The nature of OTPD itself poses unique assessment challenges. For example, as Peter Bruns asked, how much of it should be staged, using actors and scripts, and how much should be based on the experiences and struggles of real teachers?
However, online technologies also offer radically new approaches to evaluation. “Advances in technology and assessment are opening up a completely different way of thinking about this issue,” said Chris Dede. “In my work, we have developed a virtual world in which students learn scientific inquiry. As a by-product of that, we have log files to capture second by second everything the student is doing, where they go, what they access, what they say, what people say to them, what data they collect, and what they post in their online notebooks. We are now using some of the very powerful data mining tools that people have developed in other sectors of society to do two things. One is to give teachers real-time diagnostic feedback on what students are up to. So the next morning, the teacher gets an e-mail that says, ‘I know that you have only ten minutes in this class period to work with students individually, so here are four students to work with today, and here is the topic for each of them that is coming out of the data mining where you should focus.’ The other thing
… is that we don’t have to do the summative assessment anymore. If you are able in a sophisticated way to chart what students are learning formatively, that is summative, in the same way that supermarkets don’t close any more for three days a year to do inventory. They always know what the inventory is. People are gathering data at the checkout counter about what is disappearing and what is appearing.” Online technologies do not solve the problem of assessment for either classroom learning or professional development, Dede said. But they offer creative ways of gathering both formative and summative information that can inform the design of educational programs.
Despite the limitations of previous research on teacher professional development, several important conclusions have emerged that can be applied to both online and more traditional approaches to professional development for teachers, said Borko. First, “teachers can increase their knowledge and change their practice through intensive professional development. Second, … strong professional development communities can foster teacher learning. And third, … records of practice are powerful tools for teacher learning.”
Regarding the first of these conclusions, Borko observed that teacher knowledge can be divided into three broad domains: subject-matter knowledge, knowledge of instructional practices, and understanding of student reasoning. Teachers need to know a subject differently than do other professionals, Borko said, “because their practice of it is different.” Teachers also need to understand how to use their knowledge of content in teaching—“things like now that we understand the content, how do we sequence the content.” Finally, teachers need to know how students learn—“things like being able to anticipate their efforts and being able to anticipate their alternative conceptions and misconceptions.”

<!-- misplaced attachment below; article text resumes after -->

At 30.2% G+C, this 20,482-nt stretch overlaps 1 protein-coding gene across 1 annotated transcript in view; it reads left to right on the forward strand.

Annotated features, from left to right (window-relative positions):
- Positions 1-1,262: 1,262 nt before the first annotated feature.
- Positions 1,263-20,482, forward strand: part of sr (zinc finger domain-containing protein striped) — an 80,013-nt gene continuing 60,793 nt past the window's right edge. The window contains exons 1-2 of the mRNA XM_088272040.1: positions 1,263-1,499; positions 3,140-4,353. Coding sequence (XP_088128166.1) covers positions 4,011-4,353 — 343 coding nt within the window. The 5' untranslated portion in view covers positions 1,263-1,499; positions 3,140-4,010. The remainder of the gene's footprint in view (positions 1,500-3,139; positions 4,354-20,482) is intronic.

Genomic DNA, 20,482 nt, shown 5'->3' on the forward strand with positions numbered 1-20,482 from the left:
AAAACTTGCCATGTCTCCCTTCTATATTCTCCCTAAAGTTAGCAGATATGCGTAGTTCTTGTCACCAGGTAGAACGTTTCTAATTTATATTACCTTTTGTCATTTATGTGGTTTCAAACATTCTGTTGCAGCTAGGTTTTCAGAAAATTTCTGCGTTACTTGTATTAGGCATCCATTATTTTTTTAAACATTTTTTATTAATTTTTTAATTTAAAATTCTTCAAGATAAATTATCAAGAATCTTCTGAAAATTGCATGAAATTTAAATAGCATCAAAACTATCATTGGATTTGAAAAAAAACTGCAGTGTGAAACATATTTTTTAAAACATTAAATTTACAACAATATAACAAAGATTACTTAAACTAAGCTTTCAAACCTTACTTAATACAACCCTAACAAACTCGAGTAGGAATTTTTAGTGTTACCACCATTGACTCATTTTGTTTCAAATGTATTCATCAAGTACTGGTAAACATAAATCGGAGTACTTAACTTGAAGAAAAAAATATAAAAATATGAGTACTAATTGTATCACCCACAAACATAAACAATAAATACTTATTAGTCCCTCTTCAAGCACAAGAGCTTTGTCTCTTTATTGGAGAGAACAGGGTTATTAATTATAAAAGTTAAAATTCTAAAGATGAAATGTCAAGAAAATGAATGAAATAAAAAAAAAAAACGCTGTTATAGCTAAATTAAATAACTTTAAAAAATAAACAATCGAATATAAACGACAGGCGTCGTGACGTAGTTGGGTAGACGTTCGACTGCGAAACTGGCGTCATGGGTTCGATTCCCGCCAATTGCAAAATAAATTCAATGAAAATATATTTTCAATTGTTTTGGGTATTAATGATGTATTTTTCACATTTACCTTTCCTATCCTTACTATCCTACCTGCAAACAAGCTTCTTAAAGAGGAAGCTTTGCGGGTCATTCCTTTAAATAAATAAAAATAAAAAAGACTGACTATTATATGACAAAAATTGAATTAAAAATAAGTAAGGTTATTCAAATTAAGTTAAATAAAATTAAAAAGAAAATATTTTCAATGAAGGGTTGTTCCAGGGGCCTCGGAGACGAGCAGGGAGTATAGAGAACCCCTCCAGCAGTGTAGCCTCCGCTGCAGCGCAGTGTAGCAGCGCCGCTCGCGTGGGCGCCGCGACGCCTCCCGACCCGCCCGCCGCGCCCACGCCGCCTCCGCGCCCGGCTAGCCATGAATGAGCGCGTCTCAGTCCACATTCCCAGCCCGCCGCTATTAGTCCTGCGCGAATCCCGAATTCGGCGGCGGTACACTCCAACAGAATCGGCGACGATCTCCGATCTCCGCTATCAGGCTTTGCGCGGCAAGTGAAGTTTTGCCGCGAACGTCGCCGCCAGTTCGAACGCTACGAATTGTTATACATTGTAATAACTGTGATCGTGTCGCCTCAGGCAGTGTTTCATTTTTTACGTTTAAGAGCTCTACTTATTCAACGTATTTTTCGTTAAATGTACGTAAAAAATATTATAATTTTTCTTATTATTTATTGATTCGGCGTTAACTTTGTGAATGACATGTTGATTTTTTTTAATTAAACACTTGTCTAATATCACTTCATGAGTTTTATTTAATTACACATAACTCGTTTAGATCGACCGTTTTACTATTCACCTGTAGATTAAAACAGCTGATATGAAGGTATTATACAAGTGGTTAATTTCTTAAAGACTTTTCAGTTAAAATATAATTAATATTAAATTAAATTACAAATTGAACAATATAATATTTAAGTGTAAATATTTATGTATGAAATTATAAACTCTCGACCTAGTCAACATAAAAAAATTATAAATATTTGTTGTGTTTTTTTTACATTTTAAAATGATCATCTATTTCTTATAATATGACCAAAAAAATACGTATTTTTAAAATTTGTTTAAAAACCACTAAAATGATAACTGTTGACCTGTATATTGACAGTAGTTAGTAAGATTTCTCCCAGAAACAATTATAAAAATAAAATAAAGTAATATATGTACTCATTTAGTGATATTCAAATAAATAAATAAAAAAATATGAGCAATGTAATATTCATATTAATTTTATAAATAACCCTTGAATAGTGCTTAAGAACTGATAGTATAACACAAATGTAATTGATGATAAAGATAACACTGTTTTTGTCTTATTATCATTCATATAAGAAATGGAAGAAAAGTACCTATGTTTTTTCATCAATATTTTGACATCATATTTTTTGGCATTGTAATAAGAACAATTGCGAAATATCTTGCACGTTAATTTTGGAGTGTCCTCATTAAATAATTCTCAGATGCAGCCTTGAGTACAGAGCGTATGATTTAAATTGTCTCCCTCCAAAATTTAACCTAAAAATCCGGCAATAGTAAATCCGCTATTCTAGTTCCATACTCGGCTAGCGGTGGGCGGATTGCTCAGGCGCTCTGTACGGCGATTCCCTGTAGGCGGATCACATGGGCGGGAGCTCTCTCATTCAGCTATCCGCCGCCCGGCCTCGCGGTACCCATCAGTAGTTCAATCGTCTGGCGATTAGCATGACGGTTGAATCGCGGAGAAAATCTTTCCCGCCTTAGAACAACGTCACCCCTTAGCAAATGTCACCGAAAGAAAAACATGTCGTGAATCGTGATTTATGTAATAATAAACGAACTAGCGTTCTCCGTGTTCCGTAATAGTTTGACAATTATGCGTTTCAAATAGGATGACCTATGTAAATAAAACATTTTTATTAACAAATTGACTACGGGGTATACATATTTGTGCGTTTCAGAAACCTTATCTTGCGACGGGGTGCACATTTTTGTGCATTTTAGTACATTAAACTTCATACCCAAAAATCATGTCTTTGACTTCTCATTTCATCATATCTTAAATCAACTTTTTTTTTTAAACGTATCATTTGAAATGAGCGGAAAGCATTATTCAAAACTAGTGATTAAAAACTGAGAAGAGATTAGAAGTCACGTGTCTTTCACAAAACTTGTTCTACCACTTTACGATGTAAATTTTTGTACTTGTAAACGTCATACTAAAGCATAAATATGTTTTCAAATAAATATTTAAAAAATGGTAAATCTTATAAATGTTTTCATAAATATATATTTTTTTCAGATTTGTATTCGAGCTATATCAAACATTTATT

The development of strong professional communities can be a critical element in changing the practices of teachers, Borko noted. But community building can be “difficult and time-consuming work,” she said. “What some of the research shows is that we have to establish trust. We have to reach a balance between providing a comfortable environment, so that people are comfortable sharing, and also keeping on pushing people—and pushing ourselves—to look critically at our own teaching, to look critically at our own subject-matter knowledge, and to work together to improve practice. And improving practice, as we all know, is not easy.”
Finally, research has clearly pointed toward the importance of records of practice as teachers strive to improve. What happens in the classroom must be part of professional development, Borko said. “That does not mean that you have to do professional development in teachers’ class-
rooms. What it means is that it’s important to bring the classroom into the professional development setting.”
A few initial steps have been taken to begin establishing a base of research information on OTPD, often by the organizations that offer materials online today. For example, the Education Development Center is doing a two-year study that will track the impact of professional development on teachers’ content knowledge and practices, as well as students’ content knowledge. Eduventures is planning to release a research report on professional development in general in fall 2007.
More broadly, the role of teachers in shaping online professional development needs to be a focus of research, according to Bruce Alberts. “One thing we badly need research on, which I don’t think has been directly addressed here, is exactly how to give teachers a voice, an appropriate voice, at school district levels, in what professional development they get. I would like to encourage a variety of different approaches in different school districts, associated with some evaluation of how those work…. If we can’t give teachers a voice in their professional development, I don’t think we are going to solve this problem.”
In the recent paper A Research Agenda for Online Teacher Professional Development (Dede et al., 2006), Dede and his colleagues present a clear vision for the kinds of research questions that need to be addressed. They suggest research strategies, plans, models, and designs that may offer guidelines to funding agencies about where the needs are strongest.
Research is not going to answer all of these questions, workshop participants acknowledged. On the contrary, it is likely to raise as many questions as it answers. But identifying the most pressing questions also should be seen as a major objective of the research community in this realm, particularly if those questions encourage foundations, governments, and other organizations to support and expand research on OTPD.